Objective—PS (protein S) is a plasma protein that directly inhibits the coagulation FIXa (factor IXa) in vitro. Because elevated FIXa is associated with increased risk of venous thromboembolism, it is important to establish how PS inhibits FIXa function in vivo. The goal of this study is to confirm direct binding of PS with FIXa in vivo, identify FIXa amino acid residues required for binding PS in vivo, and use an enzymatically active FIXa mutant that is unable to bind PS to measure the significance of PS–FIXa interaction in hemostasis.Approach and Results—We demonstrate that PS inhibits FIXa in vivo by associating with the FIXa heparin-binding exosite. We used fluorescence tagging, immunohistochemistry, and protein–protein crosslinking to show in vivo interaction between FIXa and PS. Importantly, platelet colocalization required a direct interaction between the 2 proteins. FIXa and PS also coimmunoprecipitated from plasma, substantiating their interaction in a physiological milieu. PS binding to FIXa and PS inhibition of the intrinsic Xase complex required residues K132, K126, and R170 in the FIXa heparin-binding exosite. A double mutant, K132A/R170A, retained full activity but could not bind to PS. Crucially, Hemophilia B mice infused with FIXa K132A/R170A displayed an accelerated rate of fibrin clot formation compared with wild-type FIXa.Conclusions—Our findings establish PS as an important in vivo inhibitor of FIXa. Disruption of the interaction between PS and FIXa causes an increased rate of thrombus formation in mice. This newly discovered function of PS implies an unexploited target for antithrombotic therapeutics.

Targeted Deletion of Adipocyte Abca1 (ATP-Binding Cassette Transporter A1) Impairs Diet-Induced Obesity [Original Research]


Objective—Adipose tissue cholesterol increases with adipocyte triglyceride content and size during development of obesity. However, how adipocyte cholesterol affects adipocyte function is poorly understood. The aim of this study was to evaluate the role of the cellular cholesterol exporter, Abca1 (ATP-binding cassette transporter A1), on adipose tissue function during diet-induced obesity.Approach and Results—Adiponectin Cre recombinase transgenic mice were crossed with Abca1 flox/flox mice to generate ASKO (adipocyte-specific Abca1 knockout) mice. Control and ASKO mice were then fed a high-fat, high-cholesterol (45% calories as fat and 0.2% cholesterol) diet for 16 weeks. Compared with control mice, ASKO mice had a 2-fold increase in adipocyte plasma membrane cholesterol content and significantly lower body weight, epididymal fat pad weight, and adipocyte size. ASKO versus control adipose tissue had decreased PPARγ (peroxisome proliferator-activated receptor γ) and CCAAT/enhancer-binding protein expression, nuclear SREBP1 (sterol regulatory element-binding protein 1) protein, lipogenesis, and triglyceride accretion but similar Akt activation after acute insulin stimulation. Acute siRNA-mediated Abca1 silencing during 3T3L1 adipocyte differentiation reduced adipocyte Abca1 and PPARγ protein expression and triglyceride content. Systemic stimulated triglyceride lipolysis and glucose homeostasis was similar between control and ASKO mice.Conclusions—Adipocyte Abca1 is a key regulator of adipocyte lipogenesis and lipid accretion, likely because of increased adipose tissue membrane cholesterol, resulting in decreased activation of lipogenic transcription factors PPARγ and SREBP1.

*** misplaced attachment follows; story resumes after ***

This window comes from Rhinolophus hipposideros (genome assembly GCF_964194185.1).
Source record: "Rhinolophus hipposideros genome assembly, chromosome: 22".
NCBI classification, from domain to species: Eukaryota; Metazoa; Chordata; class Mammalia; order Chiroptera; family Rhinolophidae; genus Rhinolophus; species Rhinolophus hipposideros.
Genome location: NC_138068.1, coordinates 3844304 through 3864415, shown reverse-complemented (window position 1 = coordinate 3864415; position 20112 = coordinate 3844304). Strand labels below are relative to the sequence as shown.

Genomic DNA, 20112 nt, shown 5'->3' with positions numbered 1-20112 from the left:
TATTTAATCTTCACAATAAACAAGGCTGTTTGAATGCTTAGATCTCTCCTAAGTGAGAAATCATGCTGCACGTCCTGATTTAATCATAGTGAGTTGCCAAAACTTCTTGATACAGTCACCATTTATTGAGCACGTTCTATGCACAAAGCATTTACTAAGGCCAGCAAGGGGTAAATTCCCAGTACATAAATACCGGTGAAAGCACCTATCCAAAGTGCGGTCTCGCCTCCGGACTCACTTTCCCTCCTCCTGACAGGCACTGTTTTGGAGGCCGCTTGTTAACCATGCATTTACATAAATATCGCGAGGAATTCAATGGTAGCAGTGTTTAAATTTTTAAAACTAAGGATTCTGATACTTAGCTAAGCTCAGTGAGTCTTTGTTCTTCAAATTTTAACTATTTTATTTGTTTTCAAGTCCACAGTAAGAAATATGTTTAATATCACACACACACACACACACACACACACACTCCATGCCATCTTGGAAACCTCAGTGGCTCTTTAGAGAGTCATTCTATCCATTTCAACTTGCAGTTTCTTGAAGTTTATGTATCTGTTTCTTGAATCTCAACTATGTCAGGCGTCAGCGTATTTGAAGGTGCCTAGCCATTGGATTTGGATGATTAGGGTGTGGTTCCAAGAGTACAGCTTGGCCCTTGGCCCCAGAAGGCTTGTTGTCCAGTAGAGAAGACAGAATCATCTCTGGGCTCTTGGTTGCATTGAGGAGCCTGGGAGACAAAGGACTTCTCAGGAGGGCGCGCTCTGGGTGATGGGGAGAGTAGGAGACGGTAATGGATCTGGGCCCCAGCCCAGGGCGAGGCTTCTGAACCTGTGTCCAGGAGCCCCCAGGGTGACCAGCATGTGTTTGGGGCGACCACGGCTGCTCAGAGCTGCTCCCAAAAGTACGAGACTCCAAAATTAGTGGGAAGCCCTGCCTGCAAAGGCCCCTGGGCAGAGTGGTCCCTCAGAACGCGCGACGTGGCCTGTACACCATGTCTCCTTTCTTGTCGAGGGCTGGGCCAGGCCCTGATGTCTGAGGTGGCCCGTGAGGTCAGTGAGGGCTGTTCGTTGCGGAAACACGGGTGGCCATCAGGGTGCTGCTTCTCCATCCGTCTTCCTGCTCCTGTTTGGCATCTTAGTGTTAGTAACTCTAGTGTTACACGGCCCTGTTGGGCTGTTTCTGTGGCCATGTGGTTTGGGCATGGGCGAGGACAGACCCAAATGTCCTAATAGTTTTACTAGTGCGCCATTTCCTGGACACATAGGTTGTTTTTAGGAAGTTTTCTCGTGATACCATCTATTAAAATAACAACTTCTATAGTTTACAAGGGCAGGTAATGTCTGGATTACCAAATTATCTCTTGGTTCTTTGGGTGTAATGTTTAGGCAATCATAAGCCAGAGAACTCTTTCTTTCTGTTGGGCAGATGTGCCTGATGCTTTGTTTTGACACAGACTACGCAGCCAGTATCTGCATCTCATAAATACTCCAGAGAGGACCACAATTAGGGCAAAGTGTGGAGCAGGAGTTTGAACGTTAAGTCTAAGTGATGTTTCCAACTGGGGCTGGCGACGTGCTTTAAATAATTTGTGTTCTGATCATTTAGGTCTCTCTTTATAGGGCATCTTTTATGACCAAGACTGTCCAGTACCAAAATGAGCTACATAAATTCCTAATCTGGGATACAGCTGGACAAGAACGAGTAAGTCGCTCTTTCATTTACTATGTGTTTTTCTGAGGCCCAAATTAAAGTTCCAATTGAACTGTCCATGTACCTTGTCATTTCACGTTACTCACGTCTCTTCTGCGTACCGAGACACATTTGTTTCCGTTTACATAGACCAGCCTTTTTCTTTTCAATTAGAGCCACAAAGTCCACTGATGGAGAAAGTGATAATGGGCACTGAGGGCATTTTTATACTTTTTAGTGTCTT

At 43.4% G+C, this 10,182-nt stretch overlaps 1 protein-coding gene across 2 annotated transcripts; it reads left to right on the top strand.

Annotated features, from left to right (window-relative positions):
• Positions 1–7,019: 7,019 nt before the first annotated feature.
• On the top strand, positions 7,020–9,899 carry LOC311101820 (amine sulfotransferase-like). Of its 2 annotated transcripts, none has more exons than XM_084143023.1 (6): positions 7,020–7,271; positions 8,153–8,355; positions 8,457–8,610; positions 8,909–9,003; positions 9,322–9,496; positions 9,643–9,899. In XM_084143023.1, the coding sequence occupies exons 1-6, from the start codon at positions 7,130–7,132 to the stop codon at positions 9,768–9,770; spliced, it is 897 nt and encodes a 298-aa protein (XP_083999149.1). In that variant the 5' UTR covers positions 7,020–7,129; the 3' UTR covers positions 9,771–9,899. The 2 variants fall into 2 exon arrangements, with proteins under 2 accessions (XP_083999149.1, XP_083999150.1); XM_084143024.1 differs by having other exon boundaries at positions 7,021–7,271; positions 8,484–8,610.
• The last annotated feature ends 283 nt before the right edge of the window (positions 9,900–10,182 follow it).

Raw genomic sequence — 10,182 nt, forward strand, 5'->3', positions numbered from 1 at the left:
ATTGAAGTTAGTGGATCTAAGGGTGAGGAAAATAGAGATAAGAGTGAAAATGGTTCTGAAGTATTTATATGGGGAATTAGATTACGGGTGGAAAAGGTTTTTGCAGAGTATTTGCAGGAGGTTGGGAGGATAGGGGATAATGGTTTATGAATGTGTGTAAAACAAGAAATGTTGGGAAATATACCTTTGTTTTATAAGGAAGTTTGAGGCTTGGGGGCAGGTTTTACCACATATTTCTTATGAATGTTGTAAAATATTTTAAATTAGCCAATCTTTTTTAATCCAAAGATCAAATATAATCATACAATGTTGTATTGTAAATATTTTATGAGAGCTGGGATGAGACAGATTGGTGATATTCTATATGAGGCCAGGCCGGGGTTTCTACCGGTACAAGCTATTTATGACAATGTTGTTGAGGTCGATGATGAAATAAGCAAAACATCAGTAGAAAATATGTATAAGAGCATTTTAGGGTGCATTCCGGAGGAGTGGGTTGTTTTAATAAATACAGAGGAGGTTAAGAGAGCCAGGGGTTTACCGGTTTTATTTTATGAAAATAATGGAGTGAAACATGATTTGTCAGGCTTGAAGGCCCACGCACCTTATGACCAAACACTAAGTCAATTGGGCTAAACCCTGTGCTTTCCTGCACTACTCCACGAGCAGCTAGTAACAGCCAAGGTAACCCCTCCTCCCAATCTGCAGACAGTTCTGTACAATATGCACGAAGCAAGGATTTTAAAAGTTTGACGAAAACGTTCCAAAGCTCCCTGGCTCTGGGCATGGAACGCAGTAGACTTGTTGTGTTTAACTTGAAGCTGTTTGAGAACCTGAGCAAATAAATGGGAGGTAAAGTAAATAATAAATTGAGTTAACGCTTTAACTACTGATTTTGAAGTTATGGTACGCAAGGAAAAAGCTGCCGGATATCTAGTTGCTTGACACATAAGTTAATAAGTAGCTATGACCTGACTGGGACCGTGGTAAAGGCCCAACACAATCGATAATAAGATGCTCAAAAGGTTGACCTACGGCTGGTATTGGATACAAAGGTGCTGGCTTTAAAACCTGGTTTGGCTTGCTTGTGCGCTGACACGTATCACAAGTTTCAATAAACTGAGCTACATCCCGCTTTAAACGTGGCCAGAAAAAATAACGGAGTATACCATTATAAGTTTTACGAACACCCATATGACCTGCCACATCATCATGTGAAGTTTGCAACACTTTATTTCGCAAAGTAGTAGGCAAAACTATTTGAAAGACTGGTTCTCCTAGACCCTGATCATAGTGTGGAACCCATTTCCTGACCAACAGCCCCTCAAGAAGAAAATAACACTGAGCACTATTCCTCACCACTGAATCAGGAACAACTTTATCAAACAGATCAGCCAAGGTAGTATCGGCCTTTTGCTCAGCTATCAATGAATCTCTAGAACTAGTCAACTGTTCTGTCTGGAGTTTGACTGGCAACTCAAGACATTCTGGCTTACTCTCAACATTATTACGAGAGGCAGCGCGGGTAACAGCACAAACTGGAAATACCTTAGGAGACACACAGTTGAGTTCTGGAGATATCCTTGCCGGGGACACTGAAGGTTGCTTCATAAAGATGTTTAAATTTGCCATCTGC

Saturated Fatty Acids Undergo Intracellular Crystallization and Activate the NLRP3 Inflammasome in Macrophages [Original Research]


Objective—Inflammation provoked by the imbalance of fatty acid composition, such as excess saturated fatty acids (SFAs), is implicated in the development of metabolic diseases. Recent investigations suggest the possible role of the NLRP3 (nucleotide-binding oligomerization domain, leucine-rich repeat and pyrin domain containing 3) inflammasome, which regulates IL-1β (interleukin 1β) release and leads to inflammation, in this process. Therefore, we investigated the underlying mechanism by which SFAs trigger NLRP3 inflammasome activation.Approach and Results—The treatment with SFAs, such as palmitic acid and stearic acid, promoted IL-1β release in murine primary macrophages while treatment with oleic acid inhibited SFA-induced IL-1β release in a dose-dependent manner. Analyses using polarized light microscopy revealed that intracellular crystallization was provoked in SFA-treated macrophages. As well as IL-1β release, the intracellular crystallization and lysosomal dysfunction were inhibited in the presence of oleic acid. These results suggest that SFAs activate NLRP3 inflammasome through intracellular crystallization. Indeed, SFA-derived crystals activated NLRP3 inflammasome and subsequent IL-1β release via lysosomal dysfunction. Excess SFAs also induced crystallization and IL-1β release in vivo. Furthermore, SFA-derived crystals provoked acute inflammation, which was impaired in IL-1β–deficient mice.Conclusions—These findings demonstrate that excess SFAs cause intracellular crystallization and subsequent lysosomal dysfunction, leading to the activation of the NLRP3 inflammasome, and provide novel insights into the pathogenesis of metabolic diseases.